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Women’s gymnastics: Ohio State looking to qualify for top Big Ten championship session with performance at Big Ten Five meet

Ohio State women’s gymnastics team stands on the floor following a meet on Feb. 18 against West Virginia at St. John Arena. Credit: Megan Russell | Lantern reporter

The Ohio State women’s gymnastics team is gearing up for the start of the championship season, beginning with the Big Ten Five meet taking place this Saturday in Champaign, Illinois,

The last two meets have been a struggle for the Buckeyes on the balance beam rotation, seeing several falls during routines from junior Alexis Mattern in the previous meet, and junior Stefanie Merkle, sophomore Kaitlyn Hofland and Mattern in the meet prior. With these falls in mind, the team is looking to approach the event with a new, lower-pressure, lower-intensity outlook as it prepares to compete in the upcoming conference meet.

“Beam is such a pressure filled event just by nature. Because it’s four inches wide, there’s not a lot of room for error,” OSU coach Carey Fagan said. “So this week we’re actually just trying to take pressure off in practice and let them do the numbers (of repetition) that they feel like they need to do.”

OSU will be competing at the University of Illinois against No. 13 Nebraska, No. 19 Illinois, Maryland and Michigan State — the four Big Ten teams OSU has not yet faced in the regular season. Nebraska is in a tie for the No. 1 spot in the conference and is 4-1. Illinois is in a tie with OSU with a 3-2 standing, while Maryland holds a 1-4 record and Michigan State is 0-5.

The Buckeyes are sitting in the middle of the pack when stacked against their Big Ten Five-Team meet competitors, but with the top three teams advancing to the premier session in the Big Ten Championships, the team is confident it will qualify for that top bracket.

“The main priority is to get into that premier session at Big Tens,” Fagan said. “I think, realistically as a team, we should be fighting for that first or second spot, and if we hit (each routine), I don’t think there’s any doubt that that will happen.”

With five teams competing in one meet, there will be a bye for each team for one rotation that follows the balance beam event. The bye for the OSU team lands in the fifth rotation after they start on floor exercise, move to vault, follow on uneven bars and finish on balance beam.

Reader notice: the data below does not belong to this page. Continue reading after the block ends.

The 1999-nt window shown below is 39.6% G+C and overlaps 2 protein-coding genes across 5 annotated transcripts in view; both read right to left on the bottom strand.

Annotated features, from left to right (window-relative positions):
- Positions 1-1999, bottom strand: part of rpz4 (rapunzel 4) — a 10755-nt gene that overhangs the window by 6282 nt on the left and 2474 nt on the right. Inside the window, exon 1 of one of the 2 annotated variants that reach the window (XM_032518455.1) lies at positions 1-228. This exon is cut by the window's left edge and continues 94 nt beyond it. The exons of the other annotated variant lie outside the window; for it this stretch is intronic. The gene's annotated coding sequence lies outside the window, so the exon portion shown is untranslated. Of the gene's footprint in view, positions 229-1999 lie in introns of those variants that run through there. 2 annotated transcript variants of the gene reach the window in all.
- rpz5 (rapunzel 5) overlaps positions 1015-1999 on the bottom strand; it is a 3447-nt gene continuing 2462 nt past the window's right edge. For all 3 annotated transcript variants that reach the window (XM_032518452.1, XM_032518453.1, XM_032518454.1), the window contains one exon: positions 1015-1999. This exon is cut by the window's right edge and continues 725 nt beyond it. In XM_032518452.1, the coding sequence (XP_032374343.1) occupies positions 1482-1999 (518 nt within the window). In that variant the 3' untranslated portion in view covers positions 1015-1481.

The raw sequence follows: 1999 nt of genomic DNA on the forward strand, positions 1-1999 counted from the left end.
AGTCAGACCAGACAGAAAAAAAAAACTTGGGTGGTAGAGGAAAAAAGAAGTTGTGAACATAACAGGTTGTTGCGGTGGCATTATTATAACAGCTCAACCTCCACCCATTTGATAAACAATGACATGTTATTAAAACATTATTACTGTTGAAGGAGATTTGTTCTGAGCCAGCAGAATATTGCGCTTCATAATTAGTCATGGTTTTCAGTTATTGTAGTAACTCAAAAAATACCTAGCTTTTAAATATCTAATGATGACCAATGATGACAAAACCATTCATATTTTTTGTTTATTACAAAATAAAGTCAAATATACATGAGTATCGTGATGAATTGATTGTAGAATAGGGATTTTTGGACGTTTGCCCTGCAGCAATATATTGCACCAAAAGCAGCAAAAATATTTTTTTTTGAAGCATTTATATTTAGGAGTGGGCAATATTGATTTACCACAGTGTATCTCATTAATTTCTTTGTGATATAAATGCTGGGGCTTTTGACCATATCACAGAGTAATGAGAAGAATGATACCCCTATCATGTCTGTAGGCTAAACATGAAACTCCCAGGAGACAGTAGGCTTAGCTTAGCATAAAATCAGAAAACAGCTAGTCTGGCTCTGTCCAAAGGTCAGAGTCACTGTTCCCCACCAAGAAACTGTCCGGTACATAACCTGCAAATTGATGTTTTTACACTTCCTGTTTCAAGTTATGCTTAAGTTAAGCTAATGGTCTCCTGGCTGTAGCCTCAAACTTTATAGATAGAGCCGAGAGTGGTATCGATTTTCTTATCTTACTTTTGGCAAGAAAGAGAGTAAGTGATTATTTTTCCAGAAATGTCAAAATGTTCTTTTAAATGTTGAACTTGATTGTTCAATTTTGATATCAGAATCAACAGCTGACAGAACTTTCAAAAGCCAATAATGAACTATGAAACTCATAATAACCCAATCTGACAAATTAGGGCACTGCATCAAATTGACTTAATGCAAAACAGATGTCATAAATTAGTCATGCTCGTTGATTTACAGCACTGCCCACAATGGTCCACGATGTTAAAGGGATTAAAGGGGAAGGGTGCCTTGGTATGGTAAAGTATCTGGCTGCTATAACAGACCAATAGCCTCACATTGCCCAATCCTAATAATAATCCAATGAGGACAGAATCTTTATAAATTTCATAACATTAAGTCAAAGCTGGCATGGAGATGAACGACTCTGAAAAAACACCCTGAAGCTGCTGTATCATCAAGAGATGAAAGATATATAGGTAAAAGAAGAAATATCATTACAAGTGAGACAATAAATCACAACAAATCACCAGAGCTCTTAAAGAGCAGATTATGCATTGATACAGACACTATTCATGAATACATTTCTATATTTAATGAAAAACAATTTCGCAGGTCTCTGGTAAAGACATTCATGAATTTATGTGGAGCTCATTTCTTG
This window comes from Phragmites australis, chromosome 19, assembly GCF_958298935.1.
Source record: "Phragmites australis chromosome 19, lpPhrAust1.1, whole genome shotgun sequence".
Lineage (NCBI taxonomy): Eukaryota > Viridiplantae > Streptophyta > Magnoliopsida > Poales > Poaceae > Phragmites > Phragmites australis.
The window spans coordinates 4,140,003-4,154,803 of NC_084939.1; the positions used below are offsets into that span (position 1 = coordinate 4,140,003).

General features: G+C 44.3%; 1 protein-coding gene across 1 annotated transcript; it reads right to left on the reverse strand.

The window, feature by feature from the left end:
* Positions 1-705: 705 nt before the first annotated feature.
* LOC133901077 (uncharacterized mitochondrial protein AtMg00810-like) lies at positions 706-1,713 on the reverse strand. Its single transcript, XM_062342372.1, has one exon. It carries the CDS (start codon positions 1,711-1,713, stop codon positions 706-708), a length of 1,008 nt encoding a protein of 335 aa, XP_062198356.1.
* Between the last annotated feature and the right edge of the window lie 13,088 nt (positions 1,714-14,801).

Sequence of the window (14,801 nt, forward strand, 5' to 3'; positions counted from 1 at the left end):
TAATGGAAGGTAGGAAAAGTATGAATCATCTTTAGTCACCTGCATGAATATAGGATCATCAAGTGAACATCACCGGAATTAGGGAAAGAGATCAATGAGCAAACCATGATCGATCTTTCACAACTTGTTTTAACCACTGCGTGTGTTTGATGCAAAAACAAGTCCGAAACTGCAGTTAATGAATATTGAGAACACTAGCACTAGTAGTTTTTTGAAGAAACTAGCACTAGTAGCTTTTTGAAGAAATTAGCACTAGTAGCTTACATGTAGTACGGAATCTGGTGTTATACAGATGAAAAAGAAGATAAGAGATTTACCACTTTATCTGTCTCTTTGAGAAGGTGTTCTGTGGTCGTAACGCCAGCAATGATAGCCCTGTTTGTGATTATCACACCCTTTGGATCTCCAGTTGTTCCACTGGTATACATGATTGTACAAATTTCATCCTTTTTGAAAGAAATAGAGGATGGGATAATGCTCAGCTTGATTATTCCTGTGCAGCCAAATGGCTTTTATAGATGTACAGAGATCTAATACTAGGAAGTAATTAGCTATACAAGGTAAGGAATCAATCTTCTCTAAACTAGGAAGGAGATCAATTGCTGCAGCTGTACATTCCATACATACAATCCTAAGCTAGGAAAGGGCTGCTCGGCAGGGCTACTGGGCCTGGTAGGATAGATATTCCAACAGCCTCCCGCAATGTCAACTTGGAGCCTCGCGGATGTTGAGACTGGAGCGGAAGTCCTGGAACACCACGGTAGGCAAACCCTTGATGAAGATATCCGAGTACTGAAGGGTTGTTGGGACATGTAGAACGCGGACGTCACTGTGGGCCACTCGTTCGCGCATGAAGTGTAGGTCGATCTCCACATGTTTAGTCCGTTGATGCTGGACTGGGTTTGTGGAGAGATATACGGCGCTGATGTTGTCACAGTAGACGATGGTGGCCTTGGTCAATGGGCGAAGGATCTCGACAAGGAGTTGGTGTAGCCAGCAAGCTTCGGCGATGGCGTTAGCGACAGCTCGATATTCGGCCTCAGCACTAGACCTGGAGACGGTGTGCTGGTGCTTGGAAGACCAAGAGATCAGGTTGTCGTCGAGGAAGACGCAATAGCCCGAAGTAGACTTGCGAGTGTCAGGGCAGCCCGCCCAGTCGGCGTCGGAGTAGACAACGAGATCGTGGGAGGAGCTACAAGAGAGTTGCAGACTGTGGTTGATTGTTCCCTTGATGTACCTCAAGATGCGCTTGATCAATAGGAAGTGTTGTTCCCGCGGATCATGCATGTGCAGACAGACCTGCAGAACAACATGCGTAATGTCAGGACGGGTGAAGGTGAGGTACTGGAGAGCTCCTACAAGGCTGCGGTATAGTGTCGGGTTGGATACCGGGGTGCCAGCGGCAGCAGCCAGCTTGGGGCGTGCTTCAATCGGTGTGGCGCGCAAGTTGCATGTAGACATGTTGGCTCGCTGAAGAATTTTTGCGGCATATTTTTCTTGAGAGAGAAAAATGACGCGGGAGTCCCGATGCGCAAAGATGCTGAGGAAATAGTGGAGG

This uncommon rotation of events is a challenge for the Buckeyes because entering the final rotation, they can do nothing but sit and hope their score holds up.

“This is actually probably the worst rotation we could get, because sitting on the last rotation, the scores tend to go up on the final event,” Fagan said. “If it’s a close meet, you can get bumped out of the premier session by just a tenth of a point and just watch it happen.”

With the rotations already determined for each team, the Buckeyes can only accept what hand has been dealt to them for the upcoming competition. Balance beam falls on the last rotation before the bye for OSU, which may be a challenge given their recent shaky record on the event.

“I think that the pressure is going to be really high, and it’s probably going to be really nerve-racking, but I’m actually just really excited,” freshman Olivia Aepli said. “I’m not too worried about it. I’m feeling really confident in the gym, so I’m ready to go.”

With only three days of practice this week before the Buckeyes perform at the Big Ten Five-Team meet, mental approach and building confidence in performing solid routines are what the Buckeyes are counting on to carry them through this weekend.

Both Nebraska and Illinois hold average meet scores respectively of 196.084 and 195.788, while Maryland and Michigan State hold averages below OSU’s 195.628 mean. With the less-than-ideal rotation considered, and based off of the competing teams’ average and regional qualifying scores, the Buckeyes might be able to snag one of the three premier qualifying spots.

“We’re really just focusing on what we can control,” Fagan said, “which is hitting our routines.”

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